Thursday, February 23, 2006

2006 Fall AAAI Symposium: Arlington, VA (October 12-15, 2006)

(Passing along for a colleague at Reconstruction)

October 12-15, 2006, at the Hyatt Crystal City in Arlington, VA


Whereas multiagent systems have been extremely helpful in solving engineering problems, much of what we find exciting lies in their applications to contemporary human life. In particular, the focus of this meeting will be on self-constituting systems and networks composed of human and non-human agents characteristic of emergent cyber cultures, including e-commerce, e-learning as well as other human/non-human agent systems in medicine, law, science and online interactions of all kinds. It represents an opportunity not only to share insights and experiments in multiagent systems composed of robot- and software agents, but to theorize hybridity formed at the junction of the human- and non-human.

Multiagent systems, we submit, cross-disciplinary boundaries by focusing on society and culture as emerging from the interactions of autonomous agents. Poised at the intersection of AI, cybernetics, sociology, semiotics and anthropology, this strand of multiagent systems research enables a powerful perspective illuminating not only how we live and learn now, but also, through focusing on emergence, how we anticipate the future.

Moreover, by convening this interdisciplinary symposium, we hope to form new network assemblages of variegated agents of researchers and their techniques out of which may arise new perspectives on heretofore parochial questions in our respective disciplines. From here, there are manifold policy implications: multiagent systems research, we believe, can be a powerful reagent, interrogating the teleological, emergentist assumptions underlying, for example, the adoption and institutionalization of IT in universities, businesses, hospitals and NGOs, and suggesting other, networked possibilities.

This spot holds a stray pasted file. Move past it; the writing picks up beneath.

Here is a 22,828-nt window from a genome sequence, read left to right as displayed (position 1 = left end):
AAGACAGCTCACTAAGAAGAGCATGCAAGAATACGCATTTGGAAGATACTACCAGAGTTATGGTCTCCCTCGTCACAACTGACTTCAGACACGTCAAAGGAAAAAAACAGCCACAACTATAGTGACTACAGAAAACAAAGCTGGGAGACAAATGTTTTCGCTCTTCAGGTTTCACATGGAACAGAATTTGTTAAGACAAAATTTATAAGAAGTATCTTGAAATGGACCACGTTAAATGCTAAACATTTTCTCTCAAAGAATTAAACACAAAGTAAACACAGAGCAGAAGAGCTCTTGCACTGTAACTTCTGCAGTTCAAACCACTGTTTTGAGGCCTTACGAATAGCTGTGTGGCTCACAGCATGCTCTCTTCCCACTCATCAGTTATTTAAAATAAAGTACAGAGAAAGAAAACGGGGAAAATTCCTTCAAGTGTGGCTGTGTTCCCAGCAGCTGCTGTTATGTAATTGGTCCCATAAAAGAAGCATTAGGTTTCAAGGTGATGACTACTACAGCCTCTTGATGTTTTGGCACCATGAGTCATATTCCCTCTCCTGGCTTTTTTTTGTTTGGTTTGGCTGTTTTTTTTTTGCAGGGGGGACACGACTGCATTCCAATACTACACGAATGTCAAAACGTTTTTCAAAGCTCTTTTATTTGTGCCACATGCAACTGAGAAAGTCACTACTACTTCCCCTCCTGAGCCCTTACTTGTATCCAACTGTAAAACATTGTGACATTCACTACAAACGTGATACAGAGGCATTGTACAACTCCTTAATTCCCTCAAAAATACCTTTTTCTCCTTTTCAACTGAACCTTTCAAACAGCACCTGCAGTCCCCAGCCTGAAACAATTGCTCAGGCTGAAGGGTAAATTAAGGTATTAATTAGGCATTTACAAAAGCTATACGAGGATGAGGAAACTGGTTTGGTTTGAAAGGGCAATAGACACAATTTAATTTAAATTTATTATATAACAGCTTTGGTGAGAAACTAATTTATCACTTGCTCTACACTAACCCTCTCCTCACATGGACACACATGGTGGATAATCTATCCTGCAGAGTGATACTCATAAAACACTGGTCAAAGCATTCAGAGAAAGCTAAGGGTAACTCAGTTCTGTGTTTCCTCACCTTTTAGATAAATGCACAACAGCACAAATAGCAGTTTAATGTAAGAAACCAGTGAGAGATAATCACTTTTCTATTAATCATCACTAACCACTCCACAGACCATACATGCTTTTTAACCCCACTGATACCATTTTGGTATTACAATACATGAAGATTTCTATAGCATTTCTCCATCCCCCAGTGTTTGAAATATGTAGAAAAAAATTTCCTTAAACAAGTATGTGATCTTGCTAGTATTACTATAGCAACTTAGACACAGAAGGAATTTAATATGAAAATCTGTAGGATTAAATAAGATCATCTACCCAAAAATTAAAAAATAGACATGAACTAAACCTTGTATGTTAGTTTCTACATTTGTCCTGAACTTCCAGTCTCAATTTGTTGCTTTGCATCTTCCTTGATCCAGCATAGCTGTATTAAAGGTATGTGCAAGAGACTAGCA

Key questions:
-Emergence of pre-linguistic concepts
-Emergence of shared representations
-Emergence of meaning and language
-How can we characterize the fungible, shifting networks created by human and non-human agents?
-How do the environment and the society influence the individual agent and vice versa?
-What are the knowledges, translations or other hierarchies that emerge in such settings?
-What tools do we use in these explorations?
-Are emergent phenomena surprising? If so, to whom? And what effects might such surprise register in a system composed of agents, phenomena and observer?

-Are they surprising to the agent?
-How do these phenomena reflect on the off and on-line societies?


May 1, 2006 Papers due (10 pages max)
May 22, 2006 Acceptance notice
July/August Registration opens
August 29, 2006 A/V Requests due, permission to distribute due
Sept 1, 2006 Invited participants registration deadline
Sept 22, 2006 Final (open) registration deadline


Goran Trajkovski (co-chair), Towson University, USA
Samuel Collins (co-chair), Towson University, USA
Georgi Stojanov, American University in Paris, France
Michael North, Argonne National Laboratories, USA
Laszlo Gulyas, AITIA International Inc., Hungary

Note that limited financial support for graduate students will be available.

Please submit all questions to Goran Trajkovski, (

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